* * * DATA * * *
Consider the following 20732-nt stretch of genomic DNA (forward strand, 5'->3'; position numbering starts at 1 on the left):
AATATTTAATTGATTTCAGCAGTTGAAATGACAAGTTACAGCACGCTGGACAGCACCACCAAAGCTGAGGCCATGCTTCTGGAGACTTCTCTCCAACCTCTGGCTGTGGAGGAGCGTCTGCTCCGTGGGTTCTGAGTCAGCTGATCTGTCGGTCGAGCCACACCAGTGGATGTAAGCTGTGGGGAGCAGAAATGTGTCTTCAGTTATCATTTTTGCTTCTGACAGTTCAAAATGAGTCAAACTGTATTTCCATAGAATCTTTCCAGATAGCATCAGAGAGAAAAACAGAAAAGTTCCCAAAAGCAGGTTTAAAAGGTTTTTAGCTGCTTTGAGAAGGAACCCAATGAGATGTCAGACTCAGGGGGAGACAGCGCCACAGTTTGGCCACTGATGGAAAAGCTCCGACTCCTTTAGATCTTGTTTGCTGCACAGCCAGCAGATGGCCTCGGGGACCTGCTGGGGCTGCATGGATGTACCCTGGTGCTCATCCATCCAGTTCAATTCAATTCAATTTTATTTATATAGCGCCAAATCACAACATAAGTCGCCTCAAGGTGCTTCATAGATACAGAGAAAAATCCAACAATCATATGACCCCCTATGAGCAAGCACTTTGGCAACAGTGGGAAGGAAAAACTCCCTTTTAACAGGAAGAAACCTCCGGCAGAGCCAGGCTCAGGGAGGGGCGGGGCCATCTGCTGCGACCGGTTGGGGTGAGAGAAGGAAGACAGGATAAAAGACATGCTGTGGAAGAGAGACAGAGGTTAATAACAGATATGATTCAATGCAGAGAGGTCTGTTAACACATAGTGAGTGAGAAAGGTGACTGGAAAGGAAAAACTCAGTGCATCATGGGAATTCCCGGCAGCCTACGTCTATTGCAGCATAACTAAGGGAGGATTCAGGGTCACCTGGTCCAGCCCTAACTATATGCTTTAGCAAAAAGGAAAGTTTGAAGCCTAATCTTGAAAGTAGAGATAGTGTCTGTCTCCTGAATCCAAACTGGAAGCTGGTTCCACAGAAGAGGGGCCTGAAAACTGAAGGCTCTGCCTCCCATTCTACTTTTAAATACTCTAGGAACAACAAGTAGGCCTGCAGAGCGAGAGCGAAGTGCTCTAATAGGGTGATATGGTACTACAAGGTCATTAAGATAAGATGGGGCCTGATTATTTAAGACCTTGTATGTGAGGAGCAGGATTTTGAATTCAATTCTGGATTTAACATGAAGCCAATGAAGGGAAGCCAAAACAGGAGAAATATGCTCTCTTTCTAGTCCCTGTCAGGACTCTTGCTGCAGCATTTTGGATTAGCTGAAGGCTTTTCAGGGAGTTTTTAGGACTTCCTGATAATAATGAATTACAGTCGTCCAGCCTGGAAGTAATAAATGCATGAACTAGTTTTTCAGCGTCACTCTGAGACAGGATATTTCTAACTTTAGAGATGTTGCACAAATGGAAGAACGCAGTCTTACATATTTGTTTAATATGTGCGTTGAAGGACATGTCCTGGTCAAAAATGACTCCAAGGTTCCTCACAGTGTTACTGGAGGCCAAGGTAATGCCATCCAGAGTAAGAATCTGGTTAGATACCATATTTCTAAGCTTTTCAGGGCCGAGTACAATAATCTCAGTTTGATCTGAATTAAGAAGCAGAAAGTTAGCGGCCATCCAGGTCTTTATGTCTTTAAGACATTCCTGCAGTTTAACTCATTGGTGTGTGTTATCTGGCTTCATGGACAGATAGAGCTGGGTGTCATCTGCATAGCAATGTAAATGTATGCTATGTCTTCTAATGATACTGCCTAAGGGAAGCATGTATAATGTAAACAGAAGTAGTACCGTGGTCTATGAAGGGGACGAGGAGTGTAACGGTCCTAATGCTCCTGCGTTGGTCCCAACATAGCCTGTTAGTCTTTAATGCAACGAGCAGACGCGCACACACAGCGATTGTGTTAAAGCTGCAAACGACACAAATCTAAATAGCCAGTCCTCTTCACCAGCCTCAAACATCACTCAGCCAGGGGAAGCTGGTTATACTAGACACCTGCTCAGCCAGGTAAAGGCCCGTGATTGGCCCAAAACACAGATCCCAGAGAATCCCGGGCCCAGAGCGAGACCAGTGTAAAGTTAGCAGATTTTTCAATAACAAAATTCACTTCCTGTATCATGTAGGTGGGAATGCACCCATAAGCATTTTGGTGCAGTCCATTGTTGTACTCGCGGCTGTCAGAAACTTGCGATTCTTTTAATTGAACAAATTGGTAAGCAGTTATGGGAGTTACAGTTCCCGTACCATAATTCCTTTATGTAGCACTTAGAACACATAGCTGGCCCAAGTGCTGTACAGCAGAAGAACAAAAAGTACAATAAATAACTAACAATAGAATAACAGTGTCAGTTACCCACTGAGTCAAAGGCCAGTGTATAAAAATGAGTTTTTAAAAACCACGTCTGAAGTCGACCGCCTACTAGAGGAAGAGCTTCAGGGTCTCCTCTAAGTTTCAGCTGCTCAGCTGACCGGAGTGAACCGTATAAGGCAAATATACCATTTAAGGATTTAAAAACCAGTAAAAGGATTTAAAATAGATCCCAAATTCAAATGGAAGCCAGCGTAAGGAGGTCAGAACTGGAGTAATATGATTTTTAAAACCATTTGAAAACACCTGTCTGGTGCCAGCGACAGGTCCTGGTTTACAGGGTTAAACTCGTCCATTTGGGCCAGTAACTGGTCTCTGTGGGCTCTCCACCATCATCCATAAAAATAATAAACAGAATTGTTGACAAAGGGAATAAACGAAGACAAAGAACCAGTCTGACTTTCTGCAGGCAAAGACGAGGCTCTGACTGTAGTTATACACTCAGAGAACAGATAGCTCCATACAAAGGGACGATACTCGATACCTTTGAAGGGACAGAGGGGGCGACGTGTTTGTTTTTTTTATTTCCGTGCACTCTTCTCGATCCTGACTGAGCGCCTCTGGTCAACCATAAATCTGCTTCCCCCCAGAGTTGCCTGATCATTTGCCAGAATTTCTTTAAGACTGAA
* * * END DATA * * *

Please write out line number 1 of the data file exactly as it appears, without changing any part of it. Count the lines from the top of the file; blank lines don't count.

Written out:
Consider the following 20732-nt stretch of genomic DNA (forward strand, 5'->3'; position numbering starts at 1 on the left):